Color-blind kids: is it a good thing?
When my 6 year old was trying to get our family to guess the name Barak Obama the other day, he described our new President without ever mentioning the fact that the man is African American or black. This prompted my husband to state that our children will have the luxury of being “color-blind” when it comes to race. While I’m not sure that being racially colorblind will be quite the reality of my children’s still-young generation, it does make me wonder if that is even really a good thing?
After living and marrying in a very diverse part of Florida, my parents raised our family in the Pacific Northwest without any discussion or mention of racial differences that I remember as a kid. Living in a community without much diversity, those weren’t conversations that were ever prompted by circumstance. Although well intentioned, I don't really feel my parents did me any great benefit by living as if racial differences don't exist. It wasn’t until recent years that I even learned about the concept of “white privilege”; it was just something I obliviously lived. Shortly after Martin Luther King Jr. Day, I asked a few girlfriends (all caucasian and parents of 5-6 year old kids) how they talk to their kids about race so they at grow up conscious that racial disparity is real. They all agreed our kids are too young to go there, to call attention to differences that our kids don't notice yet.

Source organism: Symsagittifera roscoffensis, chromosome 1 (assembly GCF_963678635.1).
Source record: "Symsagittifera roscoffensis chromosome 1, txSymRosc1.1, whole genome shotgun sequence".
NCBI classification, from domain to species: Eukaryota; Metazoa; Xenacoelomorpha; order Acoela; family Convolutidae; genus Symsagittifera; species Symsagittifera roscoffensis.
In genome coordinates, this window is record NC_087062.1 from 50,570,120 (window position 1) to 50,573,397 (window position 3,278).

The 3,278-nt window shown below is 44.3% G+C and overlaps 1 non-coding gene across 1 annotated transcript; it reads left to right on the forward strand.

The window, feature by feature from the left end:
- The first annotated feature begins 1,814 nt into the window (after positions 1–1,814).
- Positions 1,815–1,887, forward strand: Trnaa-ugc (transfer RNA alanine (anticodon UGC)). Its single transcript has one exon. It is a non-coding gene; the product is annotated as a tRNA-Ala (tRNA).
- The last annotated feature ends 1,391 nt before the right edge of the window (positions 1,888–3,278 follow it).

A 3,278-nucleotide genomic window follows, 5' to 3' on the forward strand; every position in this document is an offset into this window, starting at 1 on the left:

So mamas, what do you think about all of this? Are color-blind kids a good thing? How so? Beyond how we as mamas talk about our own diversity, how do you talk to your kids about race, diversity, prejudice, and privilege?